Blogs

The Failure of Free-Market Finance

Editor's Note: Welcome to Crash Week! This week marks five years since the bankruptcy of Lehman Brothers and the financial crisis that followed. A lot has happened since then, but how much has changed? All week long we will be exploring this question from a variety of economic angles. Below is the second piece from Institute for New Economic Thinking Senior Fellow Adair Turner. You can also check out the first entry from Institute for New Economic Thinking President Rob Johnson. Read more

The Financial World Five Years after Lehman Brothers

Editor's Note: Welcome to Crash Week! This week marks five years since the bankruptcy of Lehman Brothers and the financial crisis that followed. A lot has happened since then, but how much has changed? All week long we will be exploring this question from a variety of economic angles. Below is the first piece from Institute for New Economic Thinking President Rob Johnson. Stay tuned for contributions from our grantees, community members, leaders, and other prominent economic thinkers! Read more

What Law and Economics Can Tell Us About Money

This past Thursday at Columbia Law School, The Modern Money Network, in partnership with the Institute for New Economic Thinking’s Young Scholars Initiative, hosted a discussion titled, “Money as a Hierarchical System: Legal and Economic Perspectives.” Four panelists—two law professors and two economists—examined power relationships that both establish and emerge from monetary and financial systems. Read more

Lifelines for Poor Children

What’s missing in the current debate over economic inequality is enough serious discussion about investing in effective early childhood development from birth to age 5. This is not a big government boondoggle policy that would require a huge redistribution of wealth. Acting on it would, however, require us to rethink long-held notions of how we develop productive people and promote shared prosperity. Read more

Economic Analysis Isn’t Objective – It’s As Personal As It Gets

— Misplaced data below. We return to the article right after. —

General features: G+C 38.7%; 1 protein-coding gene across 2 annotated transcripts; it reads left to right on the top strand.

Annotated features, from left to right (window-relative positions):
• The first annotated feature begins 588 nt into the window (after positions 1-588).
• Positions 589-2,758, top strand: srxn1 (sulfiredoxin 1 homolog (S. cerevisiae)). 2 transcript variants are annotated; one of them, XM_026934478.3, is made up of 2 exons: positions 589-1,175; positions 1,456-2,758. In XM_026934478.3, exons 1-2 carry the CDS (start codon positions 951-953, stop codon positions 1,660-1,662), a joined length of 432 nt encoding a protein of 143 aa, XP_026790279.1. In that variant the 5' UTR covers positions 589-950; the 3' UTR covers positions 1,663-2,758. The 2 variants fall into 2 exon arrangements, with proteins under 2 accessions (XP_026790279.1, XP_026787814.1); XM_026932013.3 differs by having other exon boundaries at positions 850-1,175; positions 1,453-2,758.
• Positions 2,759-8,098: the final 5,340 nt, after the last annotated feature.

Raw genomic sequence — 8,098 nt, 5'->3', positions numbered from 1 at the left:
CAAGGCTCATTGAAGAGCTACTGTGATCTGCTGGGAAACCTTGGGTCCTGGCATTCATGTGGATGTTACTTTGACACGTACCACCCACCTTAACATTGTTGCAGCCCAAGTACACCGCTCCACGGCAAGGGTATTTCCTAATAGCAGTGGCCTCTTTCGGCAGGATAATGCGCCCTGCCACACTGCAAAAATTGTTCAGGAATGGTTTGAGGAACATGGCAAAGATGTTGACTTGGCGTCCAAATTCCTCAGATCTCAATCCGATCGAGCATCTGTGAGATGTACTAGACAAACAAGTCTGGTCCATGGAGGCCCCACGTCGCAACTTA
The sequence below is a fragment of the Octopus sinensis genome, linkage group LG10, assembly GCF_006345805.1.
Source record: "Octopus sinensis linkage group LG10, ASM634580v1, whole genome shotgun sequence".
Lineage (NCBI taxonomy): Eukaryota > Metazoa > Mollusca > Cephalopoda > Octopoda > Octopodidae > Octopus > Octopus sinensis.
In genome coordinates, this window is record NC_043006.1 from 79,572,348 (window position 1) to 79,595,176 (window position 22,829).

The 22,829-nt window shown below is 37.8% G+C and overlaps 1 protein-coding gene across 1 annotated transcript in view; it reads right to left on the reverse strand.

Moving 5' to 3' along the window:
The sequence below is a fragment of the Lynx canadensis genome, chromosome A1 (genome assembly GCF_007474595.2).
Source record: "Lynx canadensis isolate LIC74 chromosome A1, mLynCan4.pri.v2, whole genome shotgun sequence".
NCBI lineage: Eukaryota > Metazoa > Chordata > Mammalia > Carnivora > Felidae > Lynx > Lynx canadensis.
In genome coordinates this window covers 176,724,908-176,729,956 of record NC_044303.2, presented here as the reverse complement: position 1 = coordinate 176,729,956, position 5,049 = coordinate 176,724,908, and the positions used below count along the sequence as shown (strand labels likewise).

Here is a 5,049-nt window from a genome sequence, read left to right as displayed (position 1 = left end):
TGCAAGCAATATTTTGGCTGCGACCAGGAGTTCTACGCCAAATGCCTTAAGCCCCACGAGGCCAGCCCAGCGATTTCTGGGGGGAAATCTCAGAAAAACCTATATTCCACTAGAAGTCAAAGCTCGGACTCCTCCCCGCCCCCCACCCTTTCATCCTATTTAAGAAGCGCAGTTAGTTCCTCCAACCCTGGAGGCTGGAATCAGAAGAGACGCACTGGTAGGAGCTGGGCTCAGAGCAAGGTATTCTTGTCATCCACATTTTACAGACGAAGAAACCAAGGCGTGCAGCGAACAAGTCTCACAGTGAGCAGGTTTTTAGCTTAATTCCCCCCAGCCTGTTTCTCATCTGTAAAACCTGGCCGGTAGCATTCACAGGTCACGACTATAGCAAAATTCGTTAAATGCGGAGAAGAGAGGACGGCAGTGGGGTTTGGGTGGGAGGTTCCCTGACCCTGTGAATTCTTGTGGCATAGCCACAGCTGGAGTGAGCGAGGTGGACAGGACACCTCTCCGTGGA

What happens when professionals lose touch with the people they’re supposed to serve?

Recently, I came across an article in the New York Times by Nathaniel P. Morris called “Beautiful Pathologies” that told a striking story. The article was about medical students and the transplant observation program, which allows students to shadow the transfer of organs from living or deceased donors. Read more

Financial liberalization, reform and urbanization in INET Shenzhen

This week, Chen Long and I were honored to be invited to the INET-Tsinghua conference in Shenzhen. Sharpest minds gathered at the conference to discuss the most concerned economic issues on China. Titled “The Good Life: The Challenge of Progress in China Today”, the conference addressed topics on China’s institution, shadow banking, financial liberalization and urbanization. Several speeches sparked inspiration in my minds, and I want to share the opinions in the post. Read more

Swimming against the Current: A Remembrance of Ronald Coase (1910-2013)

Ronald Coase, who passed away last week at age 102, spent his academic career swimming against the current.

His earliest work criticized the lack of a well-grounded theory of the firm and suggested that accounting methods do not properly measure costs or profits. It also argued that businessmen did not have anything like the information necessary to maximize profits in the MR = MC way that economic theory suggested. Read more

Inequality – It’s Bad…And It’s About to Get Way Worse

What’s behind rapidly worsening inequality in the United States?

A recent study conducted by Josh Bivens and Lawrence Mishel, “The Pay of Corporate Executives and Financial Professionals as Evidence of Rents in Top 1 Percent Incomes,” takes on this question by discussing the origins of rising trend of inequality and how it could be reversed. And in a study called “Income Inequality, Equality of Opportunity, and Intergenerational Mobility,” Miles Corak examines the impact that high levels of inequality can have on society. Read more

Embracing Wynne Godley, an Economist Who Modeled the Crisis

Check out today's New York Times for an article by Jonathan Schlefer on the economist Wynne Godley and the work he has inspired, particularly in "stock-flow" modeling. Read more

William Janeway: Can China Innovate at the Frontier?

Can China lead the way on innovation?

Institute for New Economic Thinking co-founder William Janeway addressed this question in his keynote speech at the Institute's conference in Shenzhen, China, on Monday. Titled "The Good Life: The Challenge of Progress in China Today," the conference explored the key challenges surrounding China's continued development. Read more